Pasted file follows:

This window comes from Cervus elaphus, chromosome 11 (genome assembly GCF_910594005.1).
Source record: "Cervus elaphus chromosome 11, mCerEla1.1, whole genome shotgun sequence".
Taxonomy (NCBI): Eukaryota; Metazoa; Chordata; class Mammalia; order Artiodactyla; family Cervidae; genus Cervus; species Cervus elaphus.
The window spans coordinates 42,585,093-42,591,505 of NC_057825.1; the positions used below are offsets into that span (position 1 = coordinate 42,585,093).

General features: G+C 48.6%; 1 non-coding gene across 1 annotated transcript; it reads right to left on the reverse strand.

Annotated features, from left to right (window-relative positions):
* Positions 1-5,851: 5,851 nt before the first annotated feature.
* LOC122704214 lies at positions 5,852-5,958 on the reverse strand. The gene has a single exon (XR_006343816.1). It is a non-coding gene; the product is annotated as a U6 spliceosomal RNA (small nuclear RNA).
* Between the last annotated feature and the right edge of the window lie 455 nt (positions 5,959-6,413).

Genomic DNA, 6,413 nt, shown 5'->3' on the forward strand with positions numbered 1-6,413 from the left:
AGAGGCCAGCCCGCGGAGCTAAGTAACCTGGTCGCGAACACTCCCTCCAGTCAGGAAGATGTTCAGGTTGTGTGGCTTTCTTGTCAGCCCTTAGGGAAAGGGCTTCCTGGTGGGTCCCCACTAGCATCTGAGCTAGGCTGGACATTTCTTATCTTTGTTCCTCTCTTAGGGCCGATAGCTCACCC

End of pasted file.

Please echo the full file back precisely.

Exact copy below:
This window comes from Cervus elaphus, chromosome 11 (genome assembly GCF_910594005.1).
Source record: "Cervus elaphus chromosome 11, mCerEla1.1, whole genome shotgun sequence".
Taxonomy (NCBI): Eukaryota; Metazoa; Chordata; class Mammalia; order Artiodactyla; family Cervidae; genus Cervus; species Cervus elaphus.
The window spans coordinates 42,585,093-42,591,505 of NC_057825.1; the positions used below are offsets into that span (position 1 = coordinate 42,585,093).

General features: G+C 48.6%; 1 non-coding gene across 1 annotated transcript; it reads right to left on the reverse strand.

Annotated features, from left to right (window-relative positions):
* Positions 1-5,851: 5,851 nt before the first annotated feature.
* LOC122704214 lies at positions 5,852-5,958 on the reverse strand. The gene has a single exon (XR_006343816.1). It is a non-coding gene; the product is annotated as a U6 spliceosomal RNA (small nuclear RNA).
* Between the last annotated feature and the right edge of the window lie 455 nt (positions 5,959-6,413).

Genomic DNA, 6,413 nt, shown 5'->3' on the forward strand with positions numbered 1-6,413 from the left:
AGAGGCCAGCCCGCGGAGCTAAGTAACCTGGTCGCGAACACTCCCTCCAGTCAGGAAGATGTTCAGGTTGTGTGGCTTTCTTGTCAGCCCTTAGGGAAAGGGCTTCCTGGTGGGTCCCCACTAGCATCTGAGCTAGGCTGGACATTTCTTATCTTTGTTCCTCTCTTAGGGCCGATAGCTCACCC